The industry is predicting that data volumes could reach 2.7 exabytes per year  in 2010 and that volume could increase to between 20 and 90 exabytes in 2015 [2,3], This expansion is driven by the consumer’s rapid adoption of smartphone and other datacentric terminals, such as datacards, e-readers, and laptops. In order to support this type of data explosion, operators will need to take a multi-pronged approach: adding spectrum, improving radio link quality, and boost signal quality. To do all of that, they need to rethink the design of the RF front end.
First, they will deploy additional spectrum for data services, which is already occurring with network rollouts in the 700MHz bands in North America, the 2600MHz band in Europe, and 2300MHz band in China. This expansion will require the integration of more bands into mobile devices, which significantly increases the RF component count. Industry experts project that typical handsets will increase from three bands (today) to five bands over the next few years. In the fast-growing smartphone handset segment, the number of supported bands is expected to be even higher -- in the range of 8 to 12 bands .
Second, operators will need to improve the radio link quality, which requires lower loss performance from the RF components and an optimized antenna interface. The antenna is the component most affected by the addition of more frequency bands because it is very difficult to develop an antenna that covers two octaves yet maintains a form factor acceptable for the handset. The reality is, with an increase in frequency coverage, mobile handsets will require tunable antennas which are able to match the performance levels of previous generation phones.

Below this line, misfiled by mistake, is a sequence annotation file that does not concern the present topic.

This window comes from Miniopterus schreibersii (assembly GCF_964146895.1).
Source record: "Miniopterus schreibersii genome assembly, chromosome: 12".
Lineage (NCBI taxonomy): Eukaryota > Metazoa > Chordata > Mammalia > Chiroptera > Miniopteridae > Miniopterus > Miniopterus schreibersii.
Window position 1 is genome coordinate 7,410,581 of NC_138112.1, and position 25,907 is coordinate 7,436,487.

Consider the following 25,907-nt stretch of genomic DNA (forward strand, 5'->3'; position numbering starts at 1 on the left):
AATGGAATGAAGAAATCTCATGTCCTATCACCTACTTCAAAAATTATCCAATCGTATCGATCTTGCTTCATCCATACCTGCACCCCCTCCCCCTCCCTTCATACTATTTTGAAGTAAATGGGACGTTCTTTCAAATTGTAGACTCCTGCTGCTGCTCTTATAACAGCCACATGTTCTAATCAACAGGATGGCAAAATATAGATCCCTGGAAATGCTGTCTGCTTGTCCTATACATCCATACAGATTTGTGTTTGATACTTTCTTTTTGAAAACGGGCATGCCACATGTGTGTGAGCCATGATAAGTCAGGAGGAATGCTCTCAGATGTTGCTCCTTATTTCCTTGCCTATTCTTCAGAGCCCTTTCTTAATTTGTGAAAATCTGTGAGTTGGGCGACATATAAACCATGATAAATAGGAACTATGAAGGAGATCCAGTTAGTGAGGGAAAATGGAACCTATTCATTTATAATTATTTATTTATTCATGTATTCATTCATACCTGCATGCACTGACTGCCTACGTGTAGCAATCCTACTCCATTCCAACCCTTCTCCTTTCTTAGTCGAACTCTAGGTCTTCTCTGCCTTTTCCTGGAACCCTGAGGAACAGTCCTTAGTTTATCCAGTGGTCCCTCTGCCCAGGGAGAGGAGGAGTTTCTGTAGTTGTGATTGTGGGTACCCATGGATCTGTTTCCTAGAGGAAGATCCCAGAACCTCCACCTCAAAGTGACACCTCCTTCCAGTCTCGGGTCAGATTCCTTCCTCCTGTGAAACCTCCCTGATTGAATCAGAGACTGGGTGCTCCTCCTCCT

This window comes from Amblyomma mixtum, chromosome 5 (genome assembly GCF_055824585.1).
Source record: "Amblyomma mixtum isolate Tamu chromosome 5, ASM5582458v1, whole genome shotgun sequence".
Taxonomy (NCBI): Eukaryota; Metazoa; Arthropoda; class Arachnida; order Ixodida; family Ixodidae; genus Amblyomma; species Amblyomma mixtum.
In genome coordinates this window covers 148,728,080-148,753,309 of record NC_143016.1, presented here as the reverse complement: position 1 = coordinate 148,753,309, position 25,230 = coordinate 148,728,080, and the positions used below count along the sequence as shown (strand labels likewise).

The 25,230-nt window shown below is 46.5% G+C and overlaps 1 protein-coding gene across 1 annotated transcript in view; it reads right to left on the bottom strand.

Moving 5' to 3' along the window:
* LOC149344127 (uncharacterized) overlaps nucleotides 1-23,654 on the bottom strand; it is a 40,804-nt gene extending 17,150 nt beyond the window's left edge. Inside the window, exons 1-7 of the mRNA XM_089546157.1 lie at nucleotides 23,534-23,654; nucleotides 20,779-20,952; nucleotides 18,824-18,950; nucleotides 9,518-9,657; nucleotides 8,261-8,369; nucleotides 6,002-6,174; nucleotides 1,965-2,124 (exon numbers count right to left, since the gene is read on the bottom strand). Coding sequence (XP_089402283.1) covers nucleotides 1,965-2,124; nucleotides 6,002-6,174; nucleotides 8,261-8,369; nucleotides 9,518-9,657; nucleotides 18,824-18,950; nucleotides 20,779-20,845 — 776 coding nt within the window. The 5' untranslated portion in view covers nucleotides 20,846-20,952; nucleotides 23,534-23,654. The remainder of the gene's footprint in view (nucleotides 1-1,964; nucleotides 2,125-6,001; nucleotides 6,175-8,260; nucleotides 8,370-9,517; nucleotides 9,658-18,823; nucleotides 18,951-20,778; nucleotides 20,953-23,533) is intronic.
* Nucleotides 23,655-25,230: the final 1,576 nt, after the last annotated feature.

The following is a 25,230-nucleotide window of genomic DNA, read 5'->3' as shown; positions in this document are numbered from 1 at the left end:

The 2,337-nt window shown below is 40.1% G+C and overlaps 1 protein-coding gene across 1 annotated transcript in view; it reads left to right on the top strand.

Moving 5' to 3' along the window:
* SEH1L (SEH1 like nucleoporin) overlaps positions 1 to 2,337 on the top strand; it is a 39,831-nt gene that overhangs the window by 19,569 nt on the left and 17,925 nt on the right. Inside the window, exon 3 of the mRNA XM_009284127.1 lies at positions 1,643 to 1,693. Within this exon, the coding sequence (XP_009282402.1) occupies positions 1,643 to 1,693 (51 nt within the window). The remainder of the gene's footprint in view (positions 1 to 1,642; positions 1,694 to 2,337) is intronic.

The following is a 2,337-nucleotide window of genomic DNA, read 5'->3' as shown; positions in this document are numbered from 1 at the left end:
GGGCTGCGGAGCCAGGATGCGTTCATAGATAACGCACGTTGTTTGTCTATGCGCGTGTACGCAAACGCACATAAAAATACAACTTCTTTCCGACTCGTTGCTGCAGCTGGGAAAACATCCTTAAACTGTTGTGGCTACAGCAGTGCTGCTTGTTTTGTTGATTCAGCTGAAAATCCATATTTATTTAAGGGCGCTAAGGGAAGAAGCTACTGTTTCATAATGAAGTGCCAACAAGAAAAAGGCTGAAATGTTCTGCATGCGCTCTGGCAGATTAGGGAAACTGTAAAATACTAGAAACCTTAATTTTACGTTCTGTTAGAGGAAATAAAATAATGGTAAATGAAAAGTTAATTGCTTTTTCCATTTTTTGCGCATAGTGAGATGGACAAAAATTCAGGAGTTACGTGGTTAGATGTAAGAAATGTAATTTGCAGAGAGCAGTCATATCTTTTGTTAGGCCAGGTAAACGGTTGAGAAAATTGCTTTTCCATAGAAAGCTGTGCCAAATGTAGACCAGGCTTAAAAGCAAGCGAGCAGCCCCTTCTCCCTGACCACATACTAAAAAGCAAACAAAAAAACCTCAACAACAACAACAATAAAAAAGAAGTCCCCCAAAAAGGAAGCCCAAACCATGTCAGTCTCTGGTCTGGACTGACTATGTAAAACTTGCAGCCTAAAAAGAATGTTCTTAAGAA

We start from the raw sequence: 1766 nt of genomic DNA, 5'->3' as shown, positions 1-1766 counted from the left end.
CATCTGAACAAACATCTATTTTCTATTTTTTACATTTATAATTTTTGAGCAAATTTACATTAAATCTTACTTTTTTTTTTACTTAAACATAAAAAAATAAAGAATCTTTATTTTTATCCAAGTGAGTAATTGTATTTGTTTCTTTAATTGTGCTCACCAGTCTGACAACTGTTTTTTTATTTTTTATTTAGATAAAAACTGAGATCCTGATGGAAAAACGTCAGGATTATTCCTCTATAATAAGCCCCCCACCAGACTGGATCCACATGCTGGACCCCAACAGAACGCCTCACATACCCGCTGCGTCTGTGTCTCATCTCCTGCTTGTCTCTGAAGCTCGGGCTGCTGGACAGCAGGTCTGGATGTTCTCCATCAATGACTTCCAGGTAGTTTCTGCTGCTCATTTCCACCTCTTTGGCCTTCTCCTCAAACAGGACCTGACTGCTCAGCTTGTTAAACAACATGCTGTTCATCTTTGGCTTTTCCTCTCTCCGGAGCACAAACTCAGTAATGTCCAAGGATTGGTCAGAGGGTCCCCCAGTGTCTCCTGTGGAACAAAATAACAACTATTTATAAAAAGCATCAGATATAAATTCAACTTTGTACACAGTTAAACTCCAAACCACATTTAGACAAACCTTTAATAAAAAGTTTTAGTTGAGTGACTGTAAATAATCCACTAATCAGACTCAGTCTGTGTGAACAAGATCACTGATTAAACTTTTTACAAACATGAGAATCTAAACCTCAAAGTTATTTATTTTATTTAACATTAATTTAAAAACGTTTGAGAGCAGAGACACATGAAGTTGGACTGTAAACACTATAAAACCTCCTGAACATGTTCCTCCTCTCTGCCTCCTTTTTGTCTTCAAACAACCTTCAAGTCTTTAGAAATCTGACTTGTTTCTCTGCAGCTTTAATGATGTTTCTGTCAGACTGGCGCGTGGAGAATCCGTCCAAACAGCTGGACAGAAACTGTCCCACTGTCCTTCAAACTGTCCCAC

Lastly, operators are reassigning spectrum previously reserved for 2/2.5G technology to next-generation wireless standards such as High-Speed Packet Access (HSPA), Evolved High-Speed Packet Access (HSPA+) and Long Term Evolution (LTE). These newer technologies are able to support higher data rates and are more spectrally efficient, but they use more complicated modulation schemes which ultimately demands better signal quality from the terminals. In fact, to achieve the target peak data rates of LTE, a signal-to-noise ratio (SNR) of more than 30 dB is needed . This is significant when compared to typical WCDMA systems which require a signal-to-noise ratio (SNR) of only a few dB.
RF front-end limitations
The traditional RF front-end (RFFE) architecture shown in Figure 1 shows all of the signals passing through a single broadband signal path. This architecture provided adequate performance for low-band-count solutions that were primarily used for voice services. The challenges associated with this approach for high-band-count data-capable devices are discussed in more detail in the following sections.
Figure 1 Traditional RF Front-end Architecture